A university is planning to contract repair and maintenance services from a housing association in order to take advantage of a government scheme that deducts VAT from shared services.
The unnamed institution could save about £300,000 a year from the arrangement, according to a senior employee at consultancy PricewaterhouseCoopers, which is working on the deal.
Richard Wallace, tax director, education sector at PwC, explained to a conference in London on 15 May organised by the Westminster Education Forum that the university, the housing association and two further education colleges were looking to form a “cost-sharing group” that would enable them to trade services VAT-free.
The university currently spends “well over a million pounds” on repair and maintenance services, he said, so it could save significant sums of money if it did not have to pay 20 per cent in VAT.
In return, the housing association would gain more business, leading to economies of scale and lower per-unit repair costs, he told the seminar, titled Higher Education Finances - TRAC Reporting, Shared Services and Diversifying Income Streams.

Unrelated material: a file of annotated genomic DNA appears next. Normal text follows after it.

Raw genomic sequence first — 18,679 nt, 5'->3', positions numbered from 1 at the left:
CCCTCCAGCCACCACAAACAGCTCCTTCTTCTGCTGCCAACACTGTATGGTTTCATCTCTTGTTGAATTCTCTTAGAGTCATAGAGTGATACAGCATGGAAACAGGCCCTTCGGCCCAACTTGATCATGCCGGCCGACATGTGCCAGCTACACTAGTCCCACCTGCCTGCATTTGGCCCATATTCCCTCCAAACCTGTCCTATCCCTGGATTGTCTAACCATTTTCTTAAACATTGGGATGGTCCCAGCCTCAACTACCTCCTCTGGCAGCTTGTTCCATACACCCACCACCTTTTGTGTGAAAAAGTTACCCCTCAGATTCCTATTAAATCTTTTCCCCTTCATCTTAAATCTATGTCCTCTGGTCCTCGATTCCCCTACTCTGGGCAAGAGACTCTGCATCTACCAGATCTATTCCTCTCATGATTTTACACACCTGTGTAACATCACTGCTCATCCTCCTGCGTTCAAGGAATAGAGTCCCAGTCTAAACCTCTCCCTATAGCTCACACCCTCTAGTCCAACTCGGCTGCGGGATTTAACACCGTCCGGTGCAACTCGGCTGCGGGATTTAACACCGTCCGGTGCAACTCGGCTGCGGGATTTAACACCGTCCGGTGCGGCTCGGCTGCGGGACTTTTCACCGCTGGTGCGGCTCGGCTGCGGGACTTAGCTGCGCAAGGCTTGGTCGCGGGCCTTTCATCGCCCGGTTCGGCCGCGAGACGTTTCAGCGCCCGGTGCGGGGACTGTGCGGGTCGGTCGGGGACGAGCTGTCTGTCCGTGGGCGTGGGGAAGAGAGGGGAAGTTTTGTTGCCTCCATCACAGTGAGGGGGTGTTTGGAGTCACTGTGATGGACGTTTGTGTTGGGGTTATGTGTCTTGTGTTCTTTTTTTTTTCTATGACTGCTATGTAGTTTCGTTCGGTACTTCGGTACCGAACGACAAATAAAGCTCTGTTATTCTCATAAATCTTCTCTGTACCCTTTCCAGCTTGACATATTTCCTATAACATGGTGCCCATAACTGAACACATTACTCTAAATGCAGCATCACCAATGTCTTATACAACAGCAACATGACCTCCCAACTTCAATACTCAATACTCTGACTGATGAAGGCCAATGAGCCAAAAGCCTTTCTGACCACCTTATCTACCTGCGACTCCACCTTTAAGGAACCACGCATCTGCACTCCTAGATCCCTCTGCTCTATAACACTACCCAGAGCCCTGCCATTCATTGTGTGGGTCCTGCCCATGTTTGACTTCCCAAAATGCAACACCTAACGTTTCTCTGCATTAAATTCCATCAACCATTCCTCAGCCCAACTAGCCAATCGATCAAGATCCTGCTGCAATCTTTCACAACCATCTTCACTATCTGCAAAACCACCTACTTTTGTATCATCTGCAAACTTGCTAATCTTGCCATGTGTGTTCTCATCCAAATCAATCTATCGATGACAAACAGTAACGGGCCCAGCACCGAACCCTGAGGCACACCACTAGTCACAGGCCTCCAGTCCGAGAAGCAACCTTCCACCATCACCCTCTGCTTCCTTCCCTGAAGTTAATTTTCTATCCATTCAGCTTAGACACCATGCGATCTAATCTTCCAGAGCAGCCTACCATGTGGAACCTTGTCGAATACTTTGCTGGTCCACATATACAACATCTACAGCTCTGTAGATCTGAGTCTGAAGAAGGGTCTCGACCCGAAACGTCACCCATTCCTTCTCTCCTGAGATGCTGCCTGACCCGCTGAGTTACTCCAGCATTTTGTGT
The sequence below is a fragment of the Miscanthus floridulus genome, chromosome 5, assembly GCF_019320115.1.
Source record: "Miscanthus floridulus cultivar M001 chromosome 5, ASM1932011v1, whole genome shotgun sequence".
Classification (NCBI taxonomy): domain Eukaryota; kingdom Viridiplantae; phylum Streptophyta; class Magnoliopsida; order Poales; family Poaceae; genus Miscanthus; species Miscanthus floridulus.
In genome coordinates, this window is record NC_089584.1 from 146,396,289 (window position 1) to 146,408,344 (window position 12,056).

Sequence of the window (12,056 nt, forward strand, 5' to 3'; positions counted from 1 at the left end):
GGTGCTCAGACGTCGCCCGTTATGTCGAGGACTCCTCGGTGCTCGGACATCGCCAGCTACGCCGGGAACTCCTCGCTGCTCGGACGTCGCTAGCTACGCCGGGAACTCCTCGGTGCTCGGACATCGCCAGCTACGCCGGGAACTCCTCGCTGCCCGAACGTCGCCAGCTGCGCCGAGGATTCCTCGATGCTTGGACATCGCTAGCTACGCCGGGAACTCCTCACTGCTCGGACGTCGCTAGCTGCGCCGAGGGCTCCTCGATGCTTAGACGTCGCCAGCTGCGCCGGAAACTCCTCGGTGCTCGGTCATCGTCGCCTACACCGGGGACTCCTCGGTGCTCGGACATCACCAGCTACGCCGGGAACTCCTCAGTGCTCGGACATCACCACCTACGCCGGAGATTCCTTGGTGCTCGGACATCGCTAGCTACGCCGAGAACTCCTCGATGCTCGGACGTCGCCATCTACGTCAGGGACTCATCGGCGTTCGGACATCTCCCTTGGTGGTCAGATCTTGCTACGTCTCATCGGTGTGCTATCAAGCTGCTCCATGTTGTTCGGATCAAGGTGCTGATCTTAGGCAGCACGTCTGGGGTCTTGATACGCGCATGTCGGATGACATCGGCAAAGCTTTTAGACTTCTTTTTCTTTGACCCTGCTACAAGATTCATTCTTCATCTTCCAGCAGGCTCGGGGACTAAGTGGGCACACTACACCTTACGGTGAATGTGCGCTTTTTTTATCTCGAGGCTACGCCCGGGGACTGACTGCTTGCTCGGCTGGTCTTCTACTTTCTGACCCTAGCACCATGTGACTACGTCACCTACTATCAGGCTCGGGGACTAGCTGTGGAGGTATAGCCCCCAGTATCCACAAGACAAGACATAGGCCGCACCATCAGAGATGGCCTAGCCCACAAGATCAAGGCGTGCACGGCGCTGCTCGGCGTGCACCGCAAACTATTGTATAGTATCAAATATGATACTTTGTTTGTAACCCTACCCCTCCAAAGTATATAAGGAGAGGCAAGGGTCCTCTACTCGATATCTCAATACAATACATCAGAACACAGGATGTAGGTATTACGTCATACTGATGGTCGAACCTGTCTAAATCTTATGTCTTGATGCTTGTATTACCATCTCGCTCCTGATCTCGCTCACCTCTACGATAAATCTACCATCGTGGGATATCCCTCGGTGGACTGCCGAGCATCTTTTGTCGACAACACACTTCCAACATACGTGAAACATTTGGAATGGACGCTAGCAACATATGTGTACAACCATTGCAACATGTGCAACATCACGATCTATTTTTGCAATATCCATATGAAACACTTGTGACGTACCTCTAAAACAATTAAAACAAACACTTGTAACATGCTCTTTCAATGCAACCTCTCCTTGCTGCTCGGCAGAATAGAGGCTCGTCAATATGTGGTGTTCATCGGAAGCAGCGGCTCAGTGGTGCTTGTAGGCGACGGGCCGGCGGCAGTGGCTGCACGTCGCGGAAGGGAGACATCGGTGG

“Everybody is a winner,” Mr Wallace added.
In November 2011, the government announced that universities that shared services would no longer create a new VAT liability. The sector had long complained that VAT was a barrier to shared service projects, because it meant they had to make savings of at least 20 per cent in order to be economical.
But no successful shared services projects have yet been announced, and concerns were raised at a conference in December last year that the apparent lack of enthusiasm might antagonise the government.
Speaking at Shared Services in Higher Education: Achieving Proficiency, Improving Performance, Jamie Arrowsmith, a policy researcher at Universities UK, said: “I don’t think any of us wants a situation where the government turns round and says: ‘Well, you’re not doing any work on this, no one actually wants it.’ “
And Steve Butcher, head of procurement at the Higher Education Funding Council for England, told a UUK conference in February that “lots and lots” of universities were ready to cement such schemes, of which there would be a “first wave” in the summer.
Mr Wallace admitted that the VAT exemption had not so far led to a “stampede” of service-sharing schemes but said there was “far more activity” than before and that PwC was working on several such projects involving student accommodation, IT and human resources.
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